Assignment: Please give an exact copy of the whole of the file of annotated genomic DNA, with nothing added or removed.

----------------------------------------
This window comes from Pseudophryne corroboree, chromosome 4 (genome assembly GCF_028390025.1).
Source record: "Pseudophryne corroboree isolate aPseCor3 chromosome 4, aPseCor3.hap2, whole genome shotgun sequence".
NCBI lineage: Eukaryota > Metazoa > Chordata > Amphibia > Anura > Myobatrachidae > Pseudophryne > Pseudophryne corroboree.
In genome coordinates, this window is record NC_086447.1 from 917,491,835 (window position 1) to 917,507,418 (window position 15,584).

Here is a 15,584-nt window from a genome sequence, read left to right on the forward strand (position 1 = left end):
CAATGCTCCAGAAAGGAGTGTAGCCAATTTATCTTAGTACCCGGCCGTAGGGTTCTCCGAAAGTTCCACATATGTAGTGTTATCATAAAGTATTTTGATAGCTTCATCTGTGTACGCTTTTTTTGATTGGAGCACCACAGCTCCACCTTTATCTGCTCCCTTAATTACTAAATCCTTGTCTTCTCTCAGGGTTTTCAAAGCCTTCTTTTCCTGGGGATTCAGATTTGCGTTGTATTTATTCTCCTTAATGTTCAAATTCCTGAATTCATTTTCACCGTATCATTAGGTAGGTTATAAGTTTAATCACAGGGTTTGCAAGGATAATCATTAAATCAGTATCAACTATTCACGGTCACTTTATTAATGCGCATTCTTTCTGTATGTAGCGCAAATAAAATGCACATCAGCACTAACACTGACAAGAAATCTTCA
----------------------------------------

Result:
This window comes from Pseudophryne corroboree, chromosome 4 (genome assembly GCF_028390025.1).
Source record: "Pseudophryne corroboree isolate aPseCor3 chromosome 4, aPseCor3.hap2, whole genome shotgun sequence".
NCBI lineage: Eukaryota > Metazoa > Chordata > Amphibia > Anura > Myobatrachidae > Pseudophryne > Pseudophryne corroboree.
In genome coordinates, this window is record NC_086447.1 from 917,491,835 (window position 1) to 917,507,418 (window position 15,584).

Here is a 15,584-nt window from a genome sequence, read left to right on the forward strand (position 1 = left end):
CAATGCTCCAGAAAGGAGTGTAGCCAATTTATCTTAGTACCCGGCCGTAGGGTTCTCCGAAAGTTCCACATATGTAGTGTTATCATAAAGTATTTTGATAGCTTCATCTGTGTACGCTTTTTTTGATTGGAGCACCACAGCTCCACCTTTATCTGCTCCCTTAATTACTAAATCCTTGTCTTCTCTCAGGGTTTTCAAAGCCTTCTTTTCCTGGGGATTCAGATTTGCGTTGTATTTATTCTCCTTAATGTTCAAATTCCTGAATTCATTTTCACCGTATCATTAGGTAGGTTATAAGTTTAATCACAGGGTTTGCAAGGATAATCATTAAATCAGTATCAACTATTCACGGTCACTTTATTAATGCGCATTCTTTCTGTATGTAGCGCAAATAAAATGCACATCAGCACTAACACTGACAAGAAATCTTCA